A second significant implication of the new perspective on emissions trajectories over the next several decades is that the IPCC is at risk of already being obsolete to the extent that its forthcoming 6th assessment report emphasizes high end emissions scenarios. Of course, carbon dioxide emissions are not the only factor that matters in projections of future climate. However, projected emissions play a role in not just climate and impact projections, but also in analyses of the cost effectiveness of various mitigation policies. Reliance on outdated scenarios that are out of sync with present understandings could badly bias the next IPCC assessment, potentially threatening its credibility or misleading policy makers.
A close look at the new IEA analysis suggests that while the world may not yet be at peak carbon dioxide, the world looks to be entering an extended plateauing of emissions. Consider that the IEA says that its emissions estimates are accurate to about 5% for major economies and to about 10% for many other countries. That means that the projected emissions in 2040 of the SPS has uncertainty ranges for carbon dioxide emissions that overlap with those of 2019. In other words, if policy makers follow through with current stated commitments, the global carbon dioxide emissions two decades from now will be similar to what they are today.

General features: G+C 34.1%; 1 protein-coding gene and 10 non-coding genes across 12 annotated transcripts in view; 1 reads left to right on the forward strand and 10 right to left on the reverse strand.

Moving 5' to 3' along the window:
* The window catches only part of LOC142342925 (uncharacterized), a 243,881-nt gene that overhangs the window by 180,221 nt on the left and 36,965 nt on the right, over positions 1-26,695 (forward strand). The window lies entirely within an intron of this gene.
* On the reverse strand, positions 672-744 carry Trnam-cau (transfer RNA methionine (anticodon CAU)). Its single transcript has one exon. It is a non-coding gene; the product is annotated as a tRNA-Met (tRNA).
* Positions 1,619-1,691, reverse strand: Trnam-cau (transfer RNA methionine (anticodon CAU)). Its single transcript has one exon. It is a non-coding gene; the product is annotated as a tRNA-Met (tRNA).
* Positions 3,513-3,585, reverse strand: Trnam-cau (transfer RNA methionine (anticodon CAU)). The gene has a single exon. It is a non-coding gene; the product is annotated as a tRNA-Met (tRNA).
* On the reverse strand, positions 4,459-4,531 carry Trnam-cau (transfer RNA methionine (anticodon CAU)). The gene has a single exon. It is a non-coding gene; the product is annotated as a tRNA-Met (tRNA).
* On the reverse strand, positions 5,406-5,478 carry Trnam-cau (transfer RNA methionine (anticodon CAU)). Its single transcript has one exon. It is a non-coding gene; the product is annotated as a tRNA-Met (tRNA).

There is even greater reason for optimism that emissions have plateaued. The IEA projects that the global economy will grow at a rate of 3.4% annually to 2040, representing a per capita growth rate of about 2.5% per year. This rate of growth is higher than 95% of the projected GDP growth rates of the IPCC AR5 scenario database. As I have argued in this space recently, almost all of the IPCC scenarios overstated GDP growth over the past decade. The projected IEA global GDP growth rate also exceeds that recently projected by leading economists.